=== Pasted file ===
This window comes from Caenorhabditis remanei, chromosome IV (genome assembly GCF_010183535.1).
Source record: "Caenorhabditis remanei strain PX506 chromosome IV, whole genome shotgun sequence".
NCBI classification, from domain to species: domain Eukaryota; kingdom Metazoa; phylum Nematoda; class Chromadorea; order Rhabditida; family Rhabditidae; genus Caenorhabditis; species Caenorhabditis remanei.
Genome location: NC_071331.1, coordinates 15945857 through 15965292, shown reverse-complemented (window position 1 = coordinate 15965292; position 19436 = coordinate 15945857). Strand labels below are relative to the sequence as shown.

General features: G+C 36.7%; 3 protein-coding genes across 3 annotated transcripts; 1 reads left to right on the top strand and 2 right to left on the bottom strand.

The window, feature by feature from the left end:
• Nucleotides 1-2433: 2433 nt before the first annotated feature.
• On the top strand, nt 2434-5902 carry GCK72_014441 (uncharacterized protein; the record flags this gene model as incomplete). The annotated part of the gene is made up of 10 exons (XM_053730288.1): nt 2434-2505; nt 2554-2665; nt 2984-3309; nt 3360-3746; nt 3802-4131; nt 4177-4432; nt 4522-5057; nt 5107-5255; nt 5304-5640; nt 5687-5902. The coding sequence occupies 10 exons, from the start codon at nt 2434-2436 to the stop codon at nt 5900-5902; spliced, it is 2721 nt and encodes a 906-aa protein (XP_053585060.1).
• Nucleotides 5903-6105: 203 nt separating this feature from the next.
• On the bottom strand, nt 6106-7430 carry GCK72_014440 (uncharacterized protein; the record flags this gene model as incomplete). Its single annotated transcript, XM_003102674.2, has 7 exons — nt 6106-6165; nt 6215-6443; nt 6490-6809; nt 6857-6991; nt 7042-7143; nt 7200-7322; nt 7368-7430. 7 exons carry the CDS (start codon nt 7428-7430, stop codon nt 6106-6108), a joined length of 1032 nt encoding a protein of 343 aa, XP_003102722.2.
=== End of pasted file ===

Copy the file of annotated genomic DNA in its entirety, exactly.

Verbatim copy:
This window comes from Caenorhabditis remanei, chromosome IV (genome assembly GCF_010183535.1).
Source record: "Caenorhabditis remanei strain PX506 chromosome IV, whole genome shotgun sequence".
NCBI classification, from domain to species: domain Eukaryota; kingdom Metazoa; phylum Nematoda; class Chromadorea; order Rhabditida; family Rhabditidae; genus Caenorhabditis; species Caenorhabditis remanei.
Genome location: NC_071331.1, coordinates 15945857 through 15965292, shown reverse-complemented (window position 1 = coordinate 15965292; position 19436 = coordinate 15945857). Strand labels below are relative to the sequence as shown.

General features: G+C 36.7%; 3 protein-coding genes across 3 annotated transcripts; 1 reads left to right on the top strand and 2 right to left on the bottom strand.

The window, feature by feature from the left end:
• Nucleotides 1-2433: 2433 nt before the first annotated feature.
• On the top strand, nt 2434-5902 carry GCK72_014441 (uncharacterized protein; the record flags this gene model as incomplete). The annotated part of the gene is made up of 10 exons (XM_053730288.1): nt 2434-2505; nt 2554-2665; nt 2984-3309; nt 3360-3746; nt 3802-4131; nt 4177-4432; nt 4522-5057; nt 5107-5255; nt 5304-5640; nt 5687-5902. The coding sequence occupies 10 exons, from the start codon at nt 2434-2436 to the stop codon at nt 5900-5902; spliced, it is 2721 nt and encodes a 906-aa protein (XP_053585060.1).
• Nucleotides 5903-6105: 203 nt separating this feature from the next.
• On the bottom strand, nt 6106-7430 carry GCK72_014440 (uncharacterized protein; the record flags this gene model as incomplete). Its single annotated transcript, XM_003102674.2, has 7 exons — nt 6106-6165; nt 6215-6443; nt 6490-6809; nt 6857-6991; nt 7042-7143; nt 7200-7322; nt 7368-7430. 7 exons carry the CDS (start codon nt 7428-7430, stop codon nt 6106-6108), a joined length of 1032 nt encoding a protein of 343 aa, XP_003102722.2.